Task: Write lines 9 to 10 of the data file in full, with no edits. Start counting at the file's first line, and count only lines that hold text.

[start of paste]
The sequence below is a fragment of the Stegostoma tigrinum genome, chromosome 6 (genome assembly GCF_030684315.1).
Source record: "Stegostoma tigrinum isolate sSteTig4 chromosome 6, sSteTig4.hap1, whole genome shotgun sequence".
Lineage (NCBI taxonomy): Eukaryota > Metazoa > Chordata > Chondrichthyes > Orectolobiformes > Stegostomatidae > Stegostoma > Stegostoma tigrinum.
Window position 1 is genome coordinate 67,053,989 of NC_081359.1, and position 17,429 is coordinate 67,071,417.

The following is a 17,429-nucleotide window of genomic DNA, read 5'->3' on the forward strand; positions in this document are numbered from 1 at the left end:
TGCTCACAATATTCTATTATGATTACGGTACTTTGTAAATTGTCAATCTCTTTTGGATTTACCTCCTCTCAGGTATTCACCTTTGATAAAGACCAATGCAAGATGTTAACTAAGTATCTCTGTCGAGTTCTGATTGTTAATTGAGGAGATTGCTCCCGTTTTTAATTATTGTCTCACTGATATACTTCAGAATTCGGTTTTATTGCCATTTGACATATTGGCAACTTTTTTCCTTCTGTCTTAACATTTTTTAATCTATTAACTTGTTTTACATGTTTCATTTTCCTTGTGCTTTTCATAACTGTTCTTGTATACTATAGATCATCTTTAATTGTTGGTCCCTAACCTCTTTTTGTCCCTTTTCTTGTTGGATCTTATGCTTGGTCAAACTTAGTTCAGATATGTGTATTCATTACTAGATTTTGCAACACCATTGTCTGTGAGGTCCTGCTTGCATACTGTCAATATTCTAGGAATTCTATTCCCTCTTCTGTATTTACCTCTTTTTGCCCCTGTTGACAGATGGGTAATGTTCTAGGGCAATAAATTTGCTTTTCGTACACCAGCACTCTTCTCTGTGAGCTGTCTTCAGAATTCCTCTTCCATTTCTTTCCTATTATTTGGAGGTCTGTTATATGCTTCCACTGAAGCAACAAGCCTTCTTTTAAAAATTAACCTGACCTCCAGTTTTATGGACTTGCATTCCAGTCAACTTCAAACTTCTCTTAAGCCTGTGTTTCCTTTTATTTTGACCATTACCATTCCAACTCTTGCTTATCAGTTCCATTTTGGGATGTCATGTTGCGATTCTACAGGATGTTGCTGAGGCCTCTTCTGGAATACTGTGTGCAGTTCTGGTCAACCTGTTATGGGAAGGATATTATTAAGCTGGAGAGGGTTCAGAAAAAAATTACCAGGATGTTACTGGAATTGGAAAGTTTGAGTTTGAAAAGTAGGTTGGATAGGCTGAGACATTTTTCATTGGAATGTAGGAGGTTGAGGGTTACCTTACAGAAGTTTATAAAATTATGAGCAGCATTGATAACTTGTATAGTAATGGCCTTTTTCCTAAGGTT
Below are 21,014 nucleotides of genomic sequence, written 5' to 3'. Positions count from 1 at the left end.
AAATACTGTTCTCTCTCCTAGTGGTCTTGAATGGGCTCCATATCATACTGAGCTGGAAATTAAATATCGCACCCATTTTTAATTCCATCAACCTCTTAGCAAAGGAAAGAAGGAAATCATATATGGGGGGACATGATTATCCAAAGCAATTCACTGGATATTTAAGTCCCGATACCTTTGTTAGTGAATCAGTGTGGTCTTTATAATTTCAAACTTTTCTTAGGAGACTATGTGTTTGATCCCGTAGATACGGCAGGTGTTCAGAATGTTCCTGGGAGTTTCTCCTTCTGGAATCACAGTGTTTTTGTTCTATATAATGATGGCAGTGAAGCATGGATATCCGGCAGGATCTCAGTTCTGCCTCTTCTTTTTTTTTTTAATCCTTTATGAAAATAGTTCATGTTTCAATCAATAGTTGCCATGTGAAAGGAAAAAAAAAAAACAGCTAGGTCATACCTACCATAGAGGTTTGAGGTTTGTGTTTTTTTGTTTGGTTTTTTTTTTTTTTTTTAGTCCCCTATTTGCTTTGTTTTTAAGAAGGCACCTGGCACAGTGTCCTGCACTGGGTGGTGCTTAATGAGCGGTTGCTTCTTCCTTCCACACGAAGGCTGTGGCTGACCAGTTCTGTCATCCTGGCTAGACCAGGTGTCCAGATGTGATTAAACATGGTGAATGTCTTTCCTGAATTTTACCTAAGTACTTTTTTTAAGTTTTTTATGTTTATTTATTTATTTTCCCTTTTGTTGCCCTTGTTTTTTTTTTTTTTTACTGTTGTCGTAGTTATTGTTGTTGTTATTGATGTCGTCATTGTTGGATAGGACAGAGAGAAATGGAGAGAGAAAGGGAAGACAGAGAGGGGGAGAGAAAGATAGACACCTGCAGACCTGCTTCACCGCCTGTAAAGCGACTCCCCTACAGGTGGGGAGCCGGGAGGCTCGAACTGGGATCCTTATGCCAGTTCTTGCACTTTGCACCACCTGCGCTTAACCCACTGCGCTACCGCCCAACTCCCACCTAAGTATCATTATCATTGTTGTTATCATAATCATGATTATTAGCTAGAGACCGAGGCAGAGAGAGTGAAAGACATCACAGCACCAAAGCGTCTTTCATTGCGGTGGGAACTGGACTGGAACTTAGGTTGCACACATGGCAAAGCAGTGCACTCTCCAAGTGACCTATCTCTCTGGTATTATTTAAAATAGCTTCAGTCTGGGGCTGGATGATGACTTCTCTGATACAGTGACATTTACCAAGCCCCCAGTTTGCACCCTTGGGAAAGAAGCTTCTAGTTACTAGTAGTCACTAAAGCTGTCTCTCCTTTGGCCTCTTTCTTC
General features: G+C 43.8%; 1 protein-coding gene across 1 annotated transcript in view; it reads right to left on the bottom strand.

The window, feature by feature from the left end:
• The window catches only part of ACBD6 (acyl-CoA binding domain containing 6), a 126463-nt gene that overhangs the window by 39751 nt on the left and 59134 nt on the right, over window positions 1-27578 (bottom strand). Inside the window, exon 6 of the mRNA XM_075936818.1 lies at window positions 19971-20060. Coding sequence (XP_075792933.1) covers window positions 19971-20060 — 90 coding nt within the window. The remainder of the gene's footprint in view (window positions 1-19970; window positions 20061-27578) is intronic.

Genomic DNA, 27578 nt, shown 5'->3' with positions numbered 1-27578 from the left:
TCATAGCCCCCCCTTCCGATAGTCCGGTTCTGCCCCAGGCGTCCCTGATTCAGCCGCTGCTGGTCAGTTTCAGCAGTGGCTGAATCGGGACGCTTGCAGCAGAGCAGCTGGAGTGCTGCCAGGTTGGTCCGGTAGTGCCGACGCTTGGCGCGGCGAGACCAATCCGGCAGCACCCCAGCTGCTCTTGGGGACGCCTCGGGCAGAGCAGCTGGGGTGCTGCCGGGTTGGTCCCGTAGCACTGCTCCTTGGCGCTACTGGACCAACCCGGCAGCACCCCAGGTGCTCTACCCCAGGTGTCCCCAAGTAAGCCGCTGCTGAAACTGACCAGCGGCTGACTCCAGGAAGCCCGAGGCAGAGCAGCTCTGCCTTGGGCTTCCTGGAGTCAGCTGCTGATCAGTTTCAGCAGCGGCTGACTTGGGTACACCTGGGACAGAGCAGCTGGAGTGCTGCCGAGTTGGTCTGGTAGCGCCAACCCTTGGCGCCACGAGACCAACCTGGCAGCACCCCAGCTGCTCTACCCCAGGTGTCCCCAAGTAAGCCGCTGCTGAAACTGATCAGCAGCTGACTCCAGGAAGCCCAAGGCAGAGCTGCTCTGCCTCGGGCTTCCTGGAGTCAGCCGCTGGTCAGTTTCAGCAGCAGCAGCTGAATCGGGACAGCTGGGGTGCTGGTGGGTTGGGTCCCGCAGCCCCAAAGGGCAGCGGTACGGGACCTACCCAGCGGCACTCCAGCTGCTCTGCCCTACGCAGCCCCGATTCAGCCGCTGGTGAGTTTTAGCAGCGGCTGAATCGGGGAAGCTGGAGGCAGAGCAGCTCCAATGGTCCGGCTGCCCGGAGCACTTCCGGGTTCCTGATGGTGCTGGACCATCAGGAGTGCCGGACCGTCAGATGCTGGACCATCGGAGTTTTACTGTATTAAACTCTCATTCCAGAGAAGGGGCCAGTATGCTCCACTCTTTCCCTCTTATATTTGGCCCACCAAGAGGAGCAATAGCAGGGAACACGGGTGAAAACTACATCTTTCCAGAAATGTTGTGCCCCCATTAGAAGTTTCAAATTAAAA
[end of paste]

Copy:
General features: G+C 43.8%; 1 protein-coding gene across 1 annotated transcript in view; it reads right to left on the bottom strand.

The window, feature by feature from the left end: